In Cairo in 1943, when the tide had turned in the war on Adolf Hitler, Winston Churchill, who had embraced Joseph Stalin as an ally and acceded to his every demand, had a premonition.
Conversing with Harold Macmillan, Churchill blurted:
“Cromwell was a great man, wasn’t he?”
“Yes, sir, a very great man,” Macmillan replied.
“Ah, but he made one terrible mistake,” Churchill continued. “Obsessed in his youth by fear of the power of Spain, he failed to observe the rise of France. Will that be said of me?”
Yes, history will say that of Churchill, who in 1946 delivered his “Iron Curtain” speech in Fulton, Mo., to decry Stalin’s persecution of that half of Europe into which Churchill had welcomed the monster.
Of George W. Bush, it will be said that, after 9/11, he led his country on a utopian crusade for democracy in the Muslim world—and all but ignored the rise of a rival with a potential that Stalin never had to surpass and eclipse the United States as first power on earth.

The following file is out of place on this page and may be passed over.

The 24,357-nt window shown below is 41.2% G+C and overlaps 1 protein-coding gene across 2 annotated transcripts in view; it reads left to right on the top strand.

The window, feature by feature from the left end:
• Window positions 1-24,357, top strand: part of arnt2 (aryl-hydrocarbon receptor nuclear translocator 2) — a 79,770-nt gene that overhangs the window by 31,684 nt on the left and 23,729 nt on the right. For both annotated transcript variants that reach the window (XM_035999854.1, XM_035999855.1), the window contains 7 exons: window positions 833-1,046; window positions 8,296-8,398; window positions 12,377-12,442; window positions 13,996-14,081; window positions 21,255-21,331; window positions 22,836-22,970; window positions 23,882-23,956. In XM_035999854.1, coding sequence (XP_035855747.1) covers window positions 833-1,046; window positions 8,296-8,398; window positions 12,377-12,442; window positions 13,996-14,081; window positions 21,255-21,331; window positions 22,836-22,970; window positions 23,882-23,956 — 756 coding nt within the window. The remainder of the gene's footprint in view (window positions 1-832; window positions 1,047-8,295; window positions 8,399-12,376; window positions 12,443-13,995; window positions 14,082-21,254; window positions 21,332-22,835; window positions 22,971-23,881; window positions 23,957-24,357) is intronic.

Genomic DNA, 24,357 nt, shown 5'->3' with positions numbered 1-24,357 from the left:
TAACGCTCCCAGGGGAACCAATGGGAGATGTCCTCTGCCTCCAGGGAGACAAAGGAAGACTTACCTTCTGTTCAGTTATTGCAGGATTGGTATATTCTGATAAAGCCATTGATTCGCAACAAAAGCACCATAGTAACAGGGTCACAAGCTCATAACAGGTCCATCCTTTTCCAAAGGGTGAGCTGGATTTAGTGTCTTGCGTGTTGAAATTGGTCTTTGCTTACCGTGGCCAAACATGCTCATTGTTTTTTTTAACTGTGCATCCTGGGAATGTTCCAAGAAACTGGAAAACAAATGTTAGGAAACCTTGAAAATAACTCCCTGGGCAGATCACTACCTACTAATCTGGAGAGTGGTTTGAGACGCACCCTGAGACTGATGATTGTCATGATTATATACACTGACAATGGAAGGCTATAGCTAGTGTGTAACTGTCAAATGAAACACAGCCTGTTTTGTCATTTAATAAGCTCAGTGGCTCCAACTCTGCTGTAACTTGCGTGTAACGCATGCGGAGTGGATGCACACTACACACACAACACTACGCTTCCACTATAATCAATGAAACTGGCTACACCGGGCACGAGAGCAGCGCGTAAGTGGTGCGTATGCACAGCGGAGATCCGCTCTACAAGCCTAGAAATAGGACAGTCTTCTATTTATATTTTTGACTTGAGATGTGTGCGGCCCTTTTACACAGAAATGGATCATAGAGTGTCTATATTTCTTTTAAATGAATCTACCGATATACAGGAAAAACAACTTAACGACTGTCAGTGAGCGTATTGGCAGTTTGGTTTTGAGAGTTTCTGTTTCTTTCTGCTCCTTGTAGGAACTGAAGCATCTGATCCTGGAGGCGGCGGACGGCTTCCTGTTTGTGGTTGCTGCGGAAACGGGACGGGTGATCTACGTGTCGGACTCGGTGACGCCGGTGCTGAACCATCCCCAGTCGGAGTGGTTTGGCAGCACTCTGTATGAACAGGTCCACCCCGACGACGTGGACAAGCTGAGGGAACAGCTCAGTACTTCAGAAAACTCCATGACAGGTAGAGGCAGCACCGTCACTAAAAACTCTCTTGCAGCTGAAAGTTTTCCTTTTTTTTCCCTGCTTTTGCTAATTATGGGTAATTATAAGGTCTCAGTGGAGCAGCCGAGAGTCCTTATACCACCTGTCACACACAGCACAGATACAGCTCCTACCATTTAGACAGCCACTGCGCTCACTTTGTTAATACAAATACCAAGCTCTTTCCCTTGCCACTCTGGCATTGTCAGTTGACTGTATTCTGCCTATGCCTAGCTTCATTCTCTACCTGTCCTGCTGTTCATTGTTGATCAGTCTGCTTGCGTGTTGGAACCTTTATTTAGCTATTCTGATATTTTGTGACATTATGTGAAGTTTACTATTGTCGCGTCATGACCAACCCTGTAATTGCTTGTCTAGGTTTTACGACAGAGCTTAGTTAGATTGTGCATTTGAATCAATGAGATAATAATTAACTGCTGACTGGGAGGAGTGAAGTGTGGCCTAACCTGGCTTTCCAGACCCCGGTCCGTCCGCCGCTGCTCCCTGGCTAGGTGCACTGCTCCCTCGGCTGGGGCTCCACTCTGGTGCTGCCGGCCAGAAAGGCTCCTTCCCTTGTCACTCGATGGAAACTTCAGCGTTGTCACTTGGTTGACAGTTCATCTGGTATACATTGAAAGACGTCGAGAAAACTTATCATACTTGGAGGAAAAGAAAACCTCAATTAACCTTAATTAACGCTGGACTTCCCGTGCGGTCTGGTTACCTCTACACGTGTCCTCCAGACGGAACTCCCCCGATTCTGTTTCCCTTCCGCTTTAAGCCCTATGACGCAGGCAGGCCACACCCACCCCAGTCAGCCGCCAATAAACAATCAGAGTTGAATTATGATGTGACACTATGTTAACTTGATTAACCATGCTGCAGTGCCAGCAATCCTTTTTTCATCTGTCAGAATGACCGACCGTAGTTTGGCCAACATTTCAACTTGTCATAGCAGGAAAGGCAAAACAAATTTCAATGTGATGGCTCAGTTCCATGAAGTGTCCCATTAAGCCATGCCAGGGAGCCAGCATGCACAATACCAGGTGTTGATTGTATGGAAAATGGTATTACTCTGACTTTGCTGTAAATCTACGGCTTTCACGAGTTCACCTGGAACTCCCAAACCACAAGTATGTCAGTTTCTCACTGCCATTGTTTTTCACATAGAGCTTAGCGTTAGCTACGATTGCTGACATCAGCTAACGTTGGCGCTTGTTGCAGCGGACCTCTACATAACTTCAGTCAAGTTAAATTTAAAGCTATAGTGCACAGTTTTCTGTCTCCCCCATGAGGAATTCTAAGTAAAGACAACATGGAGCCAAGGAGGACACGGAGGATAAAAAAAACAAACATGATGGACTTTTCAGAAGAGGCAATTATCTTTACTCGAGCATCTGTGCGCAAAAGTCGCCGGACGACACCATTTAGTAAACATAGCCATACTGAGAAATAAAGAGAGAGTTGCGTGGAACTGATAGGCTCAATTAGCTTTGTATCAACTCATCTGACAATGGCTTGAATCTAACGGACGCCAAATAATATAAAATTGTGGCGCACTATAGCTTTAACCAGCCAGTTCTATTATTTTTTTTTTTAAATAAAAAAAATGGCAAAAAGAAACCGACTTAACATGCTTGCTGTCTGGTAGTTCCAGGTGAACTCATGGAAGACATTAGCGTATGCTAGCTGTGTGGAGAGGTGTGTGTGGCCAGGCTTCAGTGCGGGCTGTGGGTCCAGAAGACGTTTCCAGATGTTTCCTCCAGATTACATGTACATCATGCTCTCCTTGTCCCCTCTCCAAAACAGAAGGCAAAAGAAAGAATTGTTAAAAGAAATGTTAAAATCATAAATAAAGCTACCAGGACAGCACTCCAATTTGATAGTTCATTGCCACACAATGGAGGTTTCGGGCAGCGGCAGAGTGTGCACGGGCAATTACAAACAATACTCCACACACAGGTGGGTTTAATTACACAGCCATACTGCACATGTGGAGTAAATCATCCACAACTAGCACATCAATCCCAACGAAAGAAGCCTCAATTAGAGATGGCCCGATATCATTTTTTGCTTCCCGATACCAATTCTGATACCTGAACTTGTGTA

Ten years after, what has 9/11 wrought?
Initially, Bush handled it masterfully. With his nation behind him, in three months, he effected the overthrow of the Taliban who had given sanctuary to Osama bin Laden and had al-Qaida on the run.
Then, full of hubris, the conquering hero went before the Congress to all but declare war on three “axis of evil” nations—Iran, Iraq, North Korea—not one of which had had anything to do with 9/11.
Instantly, Bush split his international and national coalitions. NATO allies Germany and France, who had followed us into Afghanistan, were now “an axis of weasels” to the blustering neoconservatives in Bush’s court.
“Either you are with us or you are with the terrorists,” brayed Bush—with the terrorist sympathizers presumably including Pope John Paul II, who opposed an American war on Iraq.
And what was Bush’s rationale for war?
Though Iraq had not attacked us and did not threaten us, Saddam Hussein had weapons of mass destruction and could not be trusted not to use them in an attack on an America that could incinerate his family and country in an afternoon.
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